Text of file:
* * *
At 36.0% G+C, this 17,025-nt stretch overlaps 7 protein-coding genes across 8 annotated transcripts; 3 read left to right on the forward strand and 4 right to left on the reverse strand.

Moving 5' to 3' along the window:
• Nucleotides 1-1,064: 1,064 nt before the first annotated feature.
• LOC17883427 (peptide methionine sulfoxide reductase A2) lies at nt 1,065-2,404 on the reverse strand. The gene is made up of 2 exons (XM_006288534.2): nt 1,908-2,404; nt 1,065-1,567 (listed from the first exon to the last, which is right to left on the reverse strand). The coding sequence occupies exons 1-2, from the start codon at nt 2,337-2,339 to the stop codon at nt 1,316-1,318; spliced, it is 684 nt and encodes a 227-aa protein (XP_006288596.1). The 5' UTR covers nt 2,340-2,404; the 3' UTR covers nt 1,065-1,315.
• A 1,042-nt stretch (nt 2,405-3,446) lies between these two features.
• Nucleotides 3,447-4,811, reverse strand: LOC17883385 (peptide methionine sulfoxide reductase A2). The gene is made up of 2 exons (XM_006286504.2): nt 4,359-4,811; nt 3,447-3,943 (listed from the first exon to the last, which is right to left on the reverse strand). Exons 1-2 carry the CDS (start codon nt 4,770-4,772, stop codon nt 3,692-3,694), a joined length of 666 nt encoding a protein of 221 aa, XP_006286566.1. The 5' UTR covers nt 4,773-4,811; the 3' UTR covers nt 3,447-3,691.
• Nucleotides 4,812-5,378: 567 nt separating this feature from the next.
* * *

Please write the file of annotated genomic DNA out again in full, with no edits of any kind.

At 36.0% G+C, this 17,025-nt stretch overlaps 7 protein-coding genes across 8 annotated transcripts; 3 read left to right on the forward strand and 4 right to left on the reverse strand.

Moving 5' to 3' along the window:
• Nucleotides 1-1,064: 1,064 nt before the first annotated feature.
• LOC17883427 (peptide methionine sulfoxide reductase A2) lies at nt 1,065-2,404 on the reverse strand. The gene is made up of 2 exons (XM_006288534.2): nt 1,908-2,404; nt 1,065-1,567 (listed from the first exon to the last, which is right to left on the reverse strand). The coding sequence occupies exons 1-2, from the start codon at nt 2,337-2,339 to the stop codon at nt 1,316-1,318; spliced, it is 684 nt and encodes a 227-aa protein (XP_006288596.1). The 5' UTR covers nt 2,340-2,404; the 3' UTR covers nt 1,065-1,315.
• A 1,042-nt stretch (nt 2,405-3,446) lies between these two features.
• Nucleotides 3,447-4,811, reverse strand: LOC17883385 (peptide methionine sulfoxide reductase A2). The gene is made up of 2 exons (XM_006286504.2): nt 4,359-4,811; nt 3,447-3,943 (listed from the first exon to the last, which is right to left on the reverse strand). Exons 1-2 carry the CDS (start codon nt 4,770-4,772, stop codon nt 3,692-3,694), a joined length of 666 nt encoding a protein of 221 aa, XP_006286566.1. The 5' UTR covers nt 4,773-4,811; the 3' UTR covers nt 3,447-3,691.
• Nucleotides 4,812-5,378: 567 nt separating this feature from the next.